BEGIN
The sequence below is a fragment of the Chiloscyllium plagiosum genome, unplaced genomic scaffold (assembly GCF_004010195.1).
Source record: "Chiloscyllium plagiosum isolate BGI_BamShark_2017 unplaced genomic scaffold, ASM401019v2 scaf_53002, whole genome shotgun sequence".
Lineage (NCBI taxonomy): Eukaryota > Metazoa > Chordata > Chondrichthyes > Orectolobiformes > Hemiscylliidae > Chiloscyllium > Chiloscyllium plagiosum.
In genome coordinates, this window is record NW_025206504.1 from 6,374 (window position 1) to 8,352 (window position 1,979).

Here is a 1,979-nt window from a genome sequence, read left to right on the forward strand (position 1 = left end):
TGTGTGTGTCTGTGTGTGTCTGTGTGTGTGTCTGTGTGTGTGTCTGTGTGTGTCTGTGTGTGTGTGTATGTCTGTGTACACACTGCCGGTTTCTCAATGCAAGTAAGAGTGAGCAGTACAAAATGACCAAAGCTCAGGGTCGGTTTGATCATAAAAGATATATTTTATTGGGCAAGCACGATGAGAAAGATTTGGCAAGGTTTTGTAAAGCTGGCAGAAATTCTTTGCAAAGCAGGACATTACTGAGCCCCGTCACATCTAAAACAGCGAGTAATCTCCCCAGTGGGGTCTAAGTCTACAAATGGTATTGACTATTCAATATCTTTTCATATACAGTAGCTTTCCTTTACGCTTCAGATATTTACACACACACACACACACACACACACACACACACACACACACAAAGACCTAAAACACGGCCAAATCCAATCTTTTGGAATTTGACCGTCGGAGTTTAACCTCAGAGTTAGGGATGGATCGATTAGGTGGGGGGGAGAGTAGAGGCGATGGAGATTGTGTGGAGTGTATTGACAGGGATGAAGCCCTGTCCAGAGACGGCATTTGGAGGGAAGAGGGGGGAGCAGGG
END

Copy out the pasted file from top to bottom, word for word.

The sequence below is a fragment of the Chiloscyllium plagiosum genome, unplaced genomic scaffold (assembly GCF_004010195.1).
Source record: "Chiloscyllium plagiosum isolate BGI_BamShark_2017 unplaced genomic scaffold, ASM401019v2 scaf_53002, whole genome shotgun sequence".
Lineage (NCBI taxonomy): Eukaryota > Metazoa > Chordata > Chondrichthyes > Orectolobiformes > Hemiscylliidae > Chiloscyllium > Chiloscyllium plagiosum.
In genome coordinates, this window is record NW_025206504.1 from 6,374 (window position 1) to 8,352 (window position 1,979).

Here is a 1,979-nt window from a genome sequence, read left to right on the forward strand (position 1 = left end):
TGTGTGTGTCTGTGTGTGTCTGTGTGTGTGTCTGTGTGTGTGTCTGTGTGTGTCTGTGTGTGTGTGTATGTCTGTGTACACACTGCCGGTTTCTCAATGCAAGTAAGAGTGAGCAGTACAAAATGACCAAAGCTCAGGGTCGGTTTGATCATAAAAGATATATTTTATTGGGCAAGCACGATGAGAAAGATTTGGCAAGGTTTTGTAAAGCTGGCAGAAATTCTTTGCAAAGCAGGACATTACTGAGCCCCGTCACATCTAAAACAGCGAGTAATCTCCCCAGTGGGGTCTAAGTCTACAAATGGTATTGACTATTCAATATCTTTTCATATACAGTAGCTTTCCTTTACGCTTCAGATATTTACACACACACACACACACACACACACACACACACACACACACAAAGACCTAAAACACGGCCAAATCCAATCTTTTGGAATTTGACCGTCGGAGTTTAACCTCAGAGTTAGGGATGGATCGATTAGGTGGGGGGGAGAGTAGAGGCGATGGAGATTGTGTGGAGTGTATTGACAGGGATGAAGCCCTGTCCAGAGACGGCATTTGGAGGGAAGAGGGGGGAGCAGGG